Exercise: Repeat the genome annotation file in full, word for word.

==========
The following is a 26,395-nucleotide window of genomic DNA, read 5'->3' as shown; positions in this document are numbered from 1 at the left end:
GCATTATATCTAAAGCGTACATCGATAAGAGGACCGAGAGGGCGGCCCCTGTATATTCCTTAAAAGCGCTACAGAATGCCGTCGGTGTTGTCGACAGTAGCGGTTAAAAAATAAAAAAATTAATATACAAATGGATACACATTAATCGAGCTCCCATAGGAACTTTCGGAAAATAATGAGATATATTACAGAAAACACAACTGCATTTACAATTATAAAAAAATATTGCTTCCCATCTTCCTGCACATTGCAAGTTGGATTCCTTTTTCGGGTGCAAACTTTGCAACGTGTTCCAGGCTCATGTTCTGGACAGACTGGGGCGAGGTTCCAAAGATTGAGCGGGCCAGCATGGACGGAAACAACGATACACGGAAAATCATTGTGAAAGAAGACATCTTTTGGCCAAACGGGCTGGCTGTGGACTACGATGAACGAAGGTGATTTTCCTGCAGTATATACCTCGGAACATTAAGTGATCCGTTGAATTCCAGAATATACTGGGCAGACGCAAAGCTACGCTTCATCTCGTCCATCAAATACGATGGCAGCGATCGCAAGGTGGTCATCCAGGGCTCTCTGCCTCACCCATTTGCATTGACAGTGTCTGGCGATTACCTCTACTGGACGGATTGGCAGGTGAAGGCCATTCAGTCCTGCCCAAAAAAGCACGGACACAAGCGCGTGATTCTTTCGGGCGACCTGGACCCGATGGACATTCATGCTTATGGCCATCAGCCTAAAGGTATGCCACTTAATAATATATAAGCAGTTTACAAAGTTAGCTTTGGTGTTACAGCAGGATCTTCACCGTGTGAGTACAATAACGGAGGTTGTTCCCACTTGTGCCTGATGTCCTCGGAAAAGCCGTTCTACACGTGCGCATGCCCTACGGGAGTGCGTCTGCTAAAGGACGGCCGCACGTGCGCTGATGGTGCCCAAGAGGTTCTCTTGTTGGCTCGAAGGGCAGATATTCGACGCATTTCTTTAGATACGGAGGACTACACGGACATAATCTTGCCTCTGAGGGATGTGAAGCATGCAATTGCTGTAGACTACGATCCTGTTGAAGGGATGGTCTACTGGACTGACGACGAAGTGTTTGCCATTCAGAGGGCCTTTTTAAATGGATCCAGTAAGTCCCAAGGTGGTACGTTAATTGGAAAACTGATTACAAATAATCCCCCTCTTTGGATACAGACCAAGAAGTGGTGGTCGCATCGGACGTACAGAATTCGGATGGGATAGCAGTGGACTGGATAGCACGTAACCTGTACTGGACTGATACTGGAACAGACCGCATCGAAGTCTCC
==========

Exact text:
The following is a 26,395-nucleotide window of genomic DNA, read 5'->3' as shown; positions in this document are numbered from 1 at the left end:
GCATTATATCTAAAGCGTACATCGATAAGAGGACCGAGAGGGCGGCCCCTGTATATTCCTTAAAAGCGCTACAGAATGCCGTCGGTGTTGTCGACAGTAGCGGTTAAAAAATAAAAAAATTAATATACAAATGGATACACATTAATCGAGCTCCCATAGGAACTTTCGGAAAATAATGAGATATATTACAGAAAACACAACTGCATTTACAATTATAAAAAAATATTGCTTCCCATCTTCCTGCACATTGCAAGTTGGATTCCTTTTTCGGGTGCAAACTTTGCAACGTGTTCCAGGCTCATGTTCTGGACAGACTGGGGCGAGGTTCCAAAGATTGAGCGGGCCAGCATGGACGGAAACAACGATACACGGAAAATCATTGTGAAAGAAGACATCTTTTGGCCAAACGGGCTGGCTGTGGACTACGATGAACGAAGGTGATTTTCCTGCAGTATATACCTCGGAACATTAAGTGATCCGTTGAATTCCAGAATATACTGGGCAGACGCAAAGCTACGCTTCATCTCGTCCATCAAATACGATGGCAGCGATCGCAAGGTGGTCATCCAGGGCTCTCTGCCTCACCCATTTGCATTGACAGTGTCTGGCGATTACCTCTACTGGACGGATTGGCAGGTGAAGGCCATTCAGTCCTGCCCAAAAAAGCACGGACACAAGCGCGTGATTCTTTCGGGCGACCTGGACCCGATGGACATTCATGCTTATGGCCATCAGCCTAAAGGTATGCCACTTAATAATATATAAGCAGTTTACAAAGTTAGCTTTGGTGTTACAGCAGGATCTTCACCGTGTGAGTACAATAACGGAGGTTGTTCCCACTTGTGCCTGATGTCCTCGGAAAAGCCGTTCTACACGTGCGCATGCCCTACGGGAGTGCGTCTGCTAAAGGACGGCCGCACGTGCGCTGATGGTGCCCAAGAGGTTCTCTTGTTGGCTCGAAGGGCAGATATTCGACGCATTTCTTTAGATACGGAGGACTACACGGACATAATCTTGCCTCTGAGGGATGTGAAGCATGCAATTGCTGTAGACTACGATCCTGTTGAAGGGATGGTCTACTGGACTGACGACGAAGTGTTTGCCATTCAGAGGGCCTTTTTAAATGGATCCAGTAAGTCCCAAGGTGGTACGTTAATTGGAAAACTGATTACAAATAATCCCCCTCTTTGGATACAGACCAAGAAGTGGTGGTCGCATCGGACGTACAGAATTCGGATGGGATAGCAGTGGACTGGATAGCACGTAACCTGTACTGGACTGATACTGGAACAGACCGCATCGAAGTCTCC